Coffee Log, Year 2, Day 239

Hi.

Coffee:  Maxwell House Master Blend, Office Coffee


Lately I’ve been living with numbers. Account balances, loan-to-value calculations. I wonder if the first person who held an abacus went to bed pushing the beads back and forth, little round sheep? Sometimes it can be hard to pick the people out of the numbers, to see the lives living behind a falling interest rate.

Currency came out of agriculture and they both drove into civilization. Banking at its most abstract is a measure of the movements between people. It ticks and tallies, adjusts the communal flow. Like a hive of yellow-jackets.

I saw an old man clean out his safety deposit box to make copies of documents before he passes. He asked to use our copier and he’s all hunched over and how could we say no? We set about copying what he wanted, and the last bit was his certification of service from the Second World War. It spelled out his battalion, his role, and vouched for his skills as a typist. It got him started in the workforce in the 1940’s and it’s been sitting in a box in our bank branch for 20 some years. His son was with him. As they left, his son held open the door. And I thought about how nothing I leave behind will be so physical, just resume blips in the internet.

Later today, I helped a customer move away from carrying cash by opening a credit card.

Society changes quickly, like insect wings.

Currently Reading: Queen, Suzanne Crain Miller

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My head is a hive of words that won’t settle.

Virginia Woolf

Coffee Log, Year 2, Day 13

Hi.

Coffee: Maxwell House Drip, Office Coffee; back to office coffee. I don’t know what it’s been with these past two weeks but I just can’t find the motivation to get up early and brew. The days are getting longer. The sun’s out early. Maybe I miss those dark winter mornings in the dining room, crunching black beans, watching the lights come on other peoples’ apartments. Anyway, the coffee was good enough. It took away my headache. It tasted like a dentist’s office.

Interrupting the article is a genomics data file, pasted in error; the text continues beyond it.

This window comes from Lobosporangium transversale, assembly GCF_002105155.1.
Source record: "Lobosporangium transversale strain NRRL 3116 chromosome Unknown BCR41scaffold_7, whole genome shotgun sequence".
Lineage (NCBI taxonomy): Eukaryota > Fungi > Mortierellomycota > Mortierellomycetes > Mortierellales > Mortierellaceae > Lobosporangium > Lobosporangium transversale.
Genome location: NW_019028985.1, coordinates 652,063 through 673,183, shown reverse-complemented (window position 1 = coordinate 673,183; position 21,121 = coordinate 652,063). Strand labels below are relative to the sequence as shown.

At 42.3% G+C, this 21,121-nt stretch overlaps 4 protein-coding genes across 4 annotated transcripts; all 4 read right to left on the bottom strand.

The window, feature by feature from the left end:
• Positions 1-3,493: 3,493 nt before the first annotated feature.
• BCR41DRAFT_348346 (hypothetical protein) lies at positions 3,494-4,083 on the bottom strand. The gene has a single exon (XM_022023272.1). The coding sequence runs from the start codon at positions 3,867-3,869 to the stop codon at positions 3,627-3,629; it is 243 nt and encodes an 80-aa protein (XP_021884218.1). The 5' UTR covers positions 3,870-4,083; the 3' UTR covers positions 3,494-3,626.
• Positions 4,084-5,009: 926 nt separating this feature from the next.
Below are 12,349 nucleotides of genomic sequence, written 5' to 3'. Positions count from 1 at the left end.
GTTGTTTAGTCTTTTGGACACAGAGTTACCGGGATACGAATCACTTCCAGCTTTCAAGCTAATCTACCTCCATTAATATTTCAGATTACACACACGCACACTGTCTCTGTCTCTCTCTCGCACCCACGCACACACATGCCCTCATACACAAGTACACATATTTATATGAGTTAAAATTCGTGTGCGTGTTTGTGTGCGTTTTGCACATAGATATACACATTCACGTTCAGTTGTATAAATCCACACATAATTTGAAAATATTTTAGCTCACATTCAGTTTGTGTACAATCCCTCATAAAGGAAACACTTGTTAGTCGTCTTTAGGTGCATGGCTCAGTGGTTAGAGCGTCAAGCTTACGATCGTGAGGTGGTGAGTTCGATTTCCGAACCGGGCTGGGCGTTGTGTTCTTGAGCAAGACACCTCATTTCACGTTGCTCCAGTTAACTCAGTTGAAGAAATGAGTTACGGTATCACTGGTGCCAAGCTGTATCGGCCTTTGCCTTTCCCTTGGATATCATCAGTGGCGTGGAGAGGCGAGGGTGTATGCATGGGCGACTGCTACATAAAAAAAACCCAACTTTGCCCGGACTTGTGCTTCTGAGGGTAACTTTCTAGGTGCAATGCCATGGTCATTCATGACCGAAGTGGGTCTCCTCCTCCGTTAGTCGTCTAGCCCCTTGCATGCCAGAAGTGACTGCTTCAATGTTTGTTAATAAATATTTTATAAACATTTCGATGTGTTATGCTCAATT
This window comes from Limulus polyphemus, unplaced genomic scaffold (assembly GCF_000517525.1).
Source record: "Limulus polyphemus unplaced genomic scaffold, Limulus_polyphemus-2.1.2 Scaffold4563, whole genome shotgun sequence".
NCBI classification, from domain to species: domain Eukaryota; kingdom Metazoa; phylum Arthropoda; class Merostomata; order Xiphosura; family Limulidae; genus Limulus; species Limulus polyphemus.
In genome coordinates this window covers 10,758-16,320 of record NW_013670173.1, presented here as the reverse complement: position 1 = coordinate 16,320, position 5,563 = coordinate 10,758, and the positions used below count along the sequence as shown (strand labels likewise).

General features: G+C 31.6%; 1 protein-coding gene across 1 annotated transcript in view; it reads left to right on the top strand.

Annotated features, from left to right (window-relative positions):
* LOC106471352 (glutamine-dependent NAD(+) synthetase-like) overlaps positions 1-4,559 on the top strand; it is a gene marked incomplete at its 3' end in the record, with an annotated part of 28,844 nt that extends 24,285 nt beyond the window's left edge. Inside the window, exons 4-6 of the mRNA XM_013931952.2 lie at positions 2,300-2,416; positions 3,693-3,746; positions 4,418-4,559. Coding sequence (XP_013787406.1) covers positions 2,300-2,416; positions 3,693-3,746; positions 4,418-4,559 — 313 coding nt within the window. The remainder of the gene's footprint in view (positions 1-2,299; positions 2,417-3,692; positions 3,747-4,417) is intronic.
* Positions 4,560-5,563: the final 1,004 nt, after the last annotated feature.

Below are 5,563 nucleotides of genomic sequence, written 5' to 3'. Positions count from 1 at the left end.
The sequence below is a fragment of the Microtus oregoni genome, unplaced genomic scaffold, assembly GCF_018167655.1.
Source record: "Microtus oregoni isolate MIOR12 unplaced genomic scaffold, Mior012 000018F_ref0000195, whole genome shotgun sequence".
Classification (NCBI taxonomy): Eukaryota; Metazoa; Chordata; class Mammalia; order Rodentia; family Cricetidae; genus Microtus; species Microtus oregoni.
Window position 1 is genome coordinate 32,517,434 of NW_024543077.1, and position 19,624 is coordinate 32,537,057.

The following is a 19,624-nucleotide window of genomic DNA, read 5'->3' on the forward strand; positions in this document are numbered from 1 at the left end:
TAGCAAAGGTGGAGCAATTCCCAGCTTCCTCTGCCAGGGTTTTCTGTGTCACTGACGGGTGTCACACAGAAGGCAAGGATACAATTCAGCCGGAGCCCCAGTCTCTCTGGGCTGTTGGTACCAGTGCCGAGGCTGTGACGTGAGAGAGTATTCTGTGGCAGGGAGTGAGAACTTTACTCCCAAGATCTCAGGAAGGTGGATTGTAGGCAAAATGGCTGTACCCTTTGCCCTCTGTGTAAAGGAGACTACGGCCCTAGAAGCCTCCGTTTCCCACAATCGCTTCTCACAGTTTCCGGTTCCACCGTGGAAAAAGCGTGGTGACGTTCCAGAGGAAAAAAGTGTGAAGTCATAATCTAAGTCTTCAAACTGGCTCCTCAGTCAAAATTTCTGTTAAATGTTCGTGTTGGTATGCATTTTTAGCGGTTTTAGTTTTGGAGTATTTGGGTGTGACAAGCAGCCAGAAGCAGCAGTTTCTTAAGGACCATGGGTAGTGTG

There’s a lady who lives here who has a mouth full of crooked teeth but doesn’t try to hide her smile. I’m not saying that as a platitude. I’m not about to tell you she’s so ‘brave’ or ‘enlightened’ for letting that stigma roll off her. For all I know, she sees herself in the mirror and wants to pull them all out. For all I know, she doesn’t even see them as crooked. I’m just trying to tell you there’s this lady who smiles and it’s pretty nice when she does.

Banking as a business is about selling secrecy. You need somewhere to keep your accounts away from the house, out from under the mattress. I’ve been in banking for about a year, but I’ve been selling secrecy for several. There’s a pact between teachers and students, teachers and parents, teachers and other teachers, and before that, of course, I was working law.

So anyway, that’s all to say that I hear a lot of people’s secrets. Of course I can’t share them, but I can say that I feel fortunate to see the undersides of people. When you walk someone into an office and close a door, a different part of them comes out. You’ve cut the world like a cake slicer, left off all the icing – what’s inside? Chocolate? Lemon? Nutmeg? And even though some of their secrets are important to conduct good business, most of them are filling – anecdotes that so-and-so can tell me because I’m someone who locks their door.

So my question is this: if my neighbor were in that office with me, would she smile? And if she did, what would she tell me about her teeth?

Novel Count: 29,630

Currently Reading: Killing Commendatore, Haruki Murakami; FINISHED!

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And above all, watch with glittering eyes the whole world around you because the greatest secrets are always hidden in the most unlikely places. Those who don’t believe in magic will never find it.

Roald Dahl